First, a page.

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Are we ready to fight Fight Worldwide Cyber Crime?
Category : Managed Services 28 Jan 2010 12:40 PM | Industry News
CyberSecurity Watch Survey results observed many organizations are focused on stopping random hackers and blocking pornography when they should be concerned with bigger threats from professional cybercriminals. The survey was conducted last year with 523 IT and security managers, top-level executives, and law enforcement personnel and it found that hackers were rated the biggest threat, followed by insiders and foreign entities.
This report further reinforces that there is a larger more sinister issue brewing when it comes to cyber security: hackers and rogue nations causing havoc on our cyber security infrastructure. And, the NY Times came out with a front-page story today about how top Pentagon leaders gathered to simulate how they would respond to a sophisticated cyberattack aimed at paralyzing the nation’s power grids, its communications systems or its financial networks. According to the article, the results were dispiriting. The enemy had all the advantages: stealth, anonymity and unpredictability. No one could pinpoint the country from which the attack came, so there was no effective way to deter further damage by threatening retaliation.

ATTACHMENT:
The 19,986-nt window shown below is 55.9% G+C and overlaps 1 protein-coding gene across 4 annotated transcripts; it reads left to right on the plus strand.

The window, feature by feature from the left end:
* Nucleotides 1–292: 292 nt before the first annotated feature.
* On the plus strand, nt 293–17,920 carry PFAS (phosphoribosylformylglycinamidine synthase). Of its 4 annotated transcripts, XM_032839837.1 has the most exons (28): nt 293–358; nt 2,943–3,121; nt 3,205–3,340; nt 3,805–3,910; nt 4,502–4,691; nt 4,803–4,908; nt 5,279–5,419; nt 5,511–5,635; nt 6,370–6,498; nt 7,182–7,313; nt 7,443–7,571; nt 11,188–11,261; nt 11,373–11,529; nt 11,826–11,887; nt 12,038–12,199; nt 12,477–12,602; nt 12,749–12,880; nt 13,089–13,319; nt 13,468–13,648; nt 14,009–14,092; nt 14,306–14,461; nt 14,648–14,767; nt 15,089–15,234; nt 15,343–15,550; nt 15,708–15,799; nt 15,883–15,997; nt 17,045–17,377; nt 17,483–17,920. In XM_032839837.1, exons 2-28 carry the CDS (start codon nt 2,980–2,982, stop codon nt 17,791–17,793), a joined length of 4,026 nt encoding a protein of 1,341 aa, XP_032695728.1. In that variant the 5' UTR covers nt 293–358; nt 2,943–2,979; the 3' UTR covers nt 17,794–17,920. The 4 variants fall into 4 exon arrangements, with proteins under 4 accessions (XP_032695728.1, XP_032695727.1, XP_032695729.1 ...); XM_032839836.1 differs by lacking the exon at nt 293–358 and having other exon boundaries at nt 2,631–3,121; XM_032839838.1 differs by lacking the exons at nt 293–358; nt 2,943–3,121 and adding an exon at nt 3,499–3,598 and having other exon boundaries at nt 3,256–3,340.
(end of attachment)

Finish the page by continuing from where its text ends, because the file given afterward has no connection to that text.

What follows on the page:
So, the take away from all of this news is that attackers from nation-states and organized crime syndicates use more sophisticated techniques that can do more economic damage and go undiscovered. We face some very daunting cyber security challenges and the main point that keeps resonating it that we are NOT prepared and do not have the tools to deal with it.
Throwing money at the problem isn't always the best idea, the report concluded. Nearly half of the respondents said they spent a significant amount on IT security last year, $100,000 or more, but many organizations at the same time "neglect simple, inexpensive measures such as patch management, log analysis, privilege restrictions, password expiration, and termination of former employees' access through a robust de-provisioning process," the report said.
The study also found a "likely nexus" between cybercrime and threats like terrorism, industrial espionage, and foreign intelligence services.